Former A's pitcher Pomeranz added to All-Star Game for NL


Former A's pitcher Pomeranz added to All-Star Game for NL

Before the All-Star break has even begun, San Diego Padres starting pitcher Drew Pomeranz has already won a career-high eight games this season. His breakout year just became even sweeter on Saturday. 

A day after being forced out of the game early, Mets starting pitcher Noah Syndergaard was scratched from the All-Star Game by his manager, and National League manager, Terry Collins. Pomeranz was chosen Saturday to replace Syndergaard for baseball's collection of stars at San Diego's Petco Park.

Pomeranz, 27, is 8-7 with a 2.47 ERA in 17 games started. In 102 innings pitched, he has struck out 115 batters. All numbers across the board are tops in Pomeranz' big league career.

The lefty toed the rubber in Oakland for two seasons before being traded to San Diego last offseason in December. Sending Pomeranz, along with Jose Torres and Jabari Bush, to the Padres, the A's acquired first baseman Yonder Alonso and reliever Marc Rzepczynski. 

[STIGLICH: A's catcher Vogt named as All-Star Game reserve for AL]

Pomeranz shifted between a starting role and coming out of the bullpen for the A's. He pitched in a total of 73 games in two years for the A's, with only 19 of them as a starter. 

Over his span of being with the A's, Pomeranz compiled a 10-10 record with a 3.08 ERA. 

Drafted by the Cleveland Indians with the No. 5 overall pick in the 2010 MLB Draft, Pomeranz started off slow once he reached the majors. Through his first three years, Pomeranz went 4-14 with a 5.20 ERA. 

But in his last two-plus seasons, Pomeranz has gone 18-17 with a 2.84 ERA between the A's and Padres. 

A's 2019 Projections: Josh Phegley could start unless team makes moves


A's 2019 Projections: Josh Phegley could start unless team makes moves

Editor's note: Over the next few weeks, NBC Sports California will be analyzing a different A's player each day to project their numbers for next season.

Unless the A's add another catcher, Josh Phegley is poised to get the most playing time of his big league career. Phegley and Chris Herrmann are currently the only catchers on the A's active roster and they figure to platoon behind the plate.

Last season, Phegley hit .204/.255/.344 with two home runs, seven doubles, and 15 RBI in 39 games. The 30-year-old re-signed with the A's in November for one year at $1.075 million.

Phegley has a career slash line of .223/.264/.372. His best season came in 2015 when he hit .249/.300/.449 with a career-high nine homers and 34 RBI.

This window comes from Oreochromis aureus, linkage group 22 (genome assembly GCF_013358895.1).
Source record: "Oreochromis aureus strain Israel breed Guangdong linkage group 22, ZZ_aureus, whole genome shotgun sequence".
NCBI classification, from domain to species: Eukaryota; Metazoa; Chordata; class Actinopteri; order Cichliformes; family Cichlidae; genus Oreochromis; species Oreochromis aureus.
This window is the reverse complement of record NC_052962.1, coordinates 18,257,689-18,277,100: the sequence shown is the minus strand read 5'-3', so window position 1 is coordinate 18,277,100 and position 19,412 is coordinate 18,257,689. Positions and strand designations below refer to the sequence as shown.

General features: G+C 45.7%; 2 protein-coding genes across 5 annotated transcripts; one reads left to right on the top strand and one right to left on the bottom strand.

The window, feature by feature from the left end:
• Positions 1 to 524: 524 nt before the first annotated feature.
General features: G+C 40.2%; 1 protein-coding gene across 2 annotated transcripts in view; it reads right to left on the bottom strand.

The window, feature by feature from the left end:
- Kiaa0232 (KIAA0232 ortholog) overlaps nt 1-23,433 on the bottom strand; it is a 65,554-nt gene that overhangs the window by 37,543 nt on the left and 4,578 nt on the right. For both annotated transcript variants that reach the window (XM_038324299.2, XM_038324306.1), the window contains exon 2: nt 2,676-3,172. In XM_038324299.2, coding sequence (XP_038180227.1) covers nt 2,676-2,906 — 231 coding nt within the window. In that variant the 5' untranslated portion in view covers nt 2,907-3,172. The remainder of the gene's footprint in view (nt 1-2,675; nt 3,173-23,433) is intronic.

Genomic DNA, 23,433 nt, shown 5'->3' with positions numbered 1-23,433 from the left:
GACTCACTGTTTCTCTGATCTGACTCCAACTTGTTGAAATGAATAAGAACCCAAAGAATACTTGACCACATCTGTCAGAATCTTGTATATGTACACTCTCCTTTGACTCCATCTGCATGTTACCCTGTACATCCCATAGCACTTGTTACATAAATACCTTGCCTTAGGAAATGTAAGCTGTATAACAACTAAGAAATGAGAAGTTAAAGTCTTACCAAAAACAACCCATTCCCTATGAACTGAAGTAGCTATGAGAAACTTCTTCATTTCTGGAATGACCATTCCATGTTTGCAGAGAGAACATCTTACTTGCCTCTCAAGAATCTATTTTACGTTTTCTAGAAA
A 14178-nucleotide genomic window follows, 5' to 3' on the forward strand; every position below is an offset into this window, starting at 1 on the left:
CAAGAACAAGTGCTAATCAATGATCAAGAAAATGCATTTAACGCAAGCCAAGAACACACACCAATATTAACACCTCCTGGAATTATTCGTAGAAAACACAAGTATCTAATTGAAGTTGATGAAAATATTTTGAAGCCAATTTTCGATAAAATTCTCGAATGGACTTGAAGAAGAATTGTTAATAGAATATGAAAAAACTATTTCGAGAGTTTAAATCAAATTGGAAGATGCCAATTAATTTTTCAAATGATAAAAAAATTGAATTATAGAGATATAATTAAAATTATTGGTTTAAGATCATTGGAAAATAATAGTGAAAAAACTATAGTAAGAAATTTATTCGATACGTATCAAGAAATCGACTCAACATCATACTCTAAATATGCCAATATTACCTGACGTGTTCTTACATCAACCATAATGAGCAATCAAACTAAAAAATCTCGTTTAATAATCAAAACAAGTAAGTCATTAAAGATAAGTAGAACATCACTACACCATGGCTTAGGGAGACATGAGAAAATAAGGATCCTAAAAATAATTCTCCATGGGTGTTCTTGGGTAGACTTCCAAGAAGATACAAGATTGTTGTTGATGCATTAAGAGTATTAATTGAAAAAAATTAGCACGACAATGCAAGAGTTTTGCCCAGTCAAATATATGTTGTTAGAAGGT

Phegley has performed slightly better against left-handed pitching throughout his career, hitting .243/.279/.414. The right-handed hitter figures to get most of next season's at-bats against southpaws, with Herrmann starting against righties.

Phegley has also been solid defensively throughout his career, maintaining a .992 fielding percentage and throwing out 33 percent of attempted base stealers, five points above the league average.

Baseball Reference projects Phegley to hit .223/.285/.368 next year with six home runs, 15 doubles, and 28 RBI. They estimate him at 242 at-bats, which would be a career-high.

[RELATED: Chris Herrmann 2019 projections]

Phegley has done everything the A's have asked of him over the years and proven to be a consistent player and great clubhouse presence. We expect a slight improvement from last season, especially if he gets increased playing time.

Projection: .227/.297/.374, 6 HR, 12 doubles, 27 RBI

2019 NFL mock draft: Mel Kiper Jr. has Kyler Murray as No. 13 pick

2019 NFL mock draft: Mel Kiper Jr. has Kyler Murray as No. 13 pick

Ever since A's top-prospect Kyler Murray declared for the NFL Draft, the question is how he would fair in football.

And while we are still waiting to determine if football is indeed in his imminent future, draft experts are determining where they picture Murray will go. 

ESPN's Mel Kiper Jr., has Murray going in the first round: the No. 13 overall pick to the Dolphins.

"The Dolphins need to rebuild," Kiper writes. "What better way to start that rebuild than to take the Heisman Trophy winner? Now, just because Murray has entered the draft, doesn't mean he's sticking to football. He could stick back out and play baseball. But I'm treating him as if he's all-in for now, and if he goes to the combine -- he's going to run a blazing 40-yard dash -- and goes through workouts for the teams, I expect him to be picked in Round 1. This is an unprecedented situation for a 5-foot-10 quarterback, but it's going to be fun to watch over the next few months."

Murray's height is the one knock on the Heisman Trophy winner, but Doug Flutie says hello.

Murray sticks out by being a phenomenal passer and runner. He threw for 4,361 yards at Oklahoma and ran for 1,001 more yards on the ground. The combo of his arm strength and his speed makes him the type of quarterback teams are willing to take a chance on. 

[RELATED: Baseball, football scouts weigh in on Murray's decision]

It's still early in projections and especially early in teams' evaluations, but the Heisman Trophy winner appears to be a lock for the first round.

It's just a matter of when.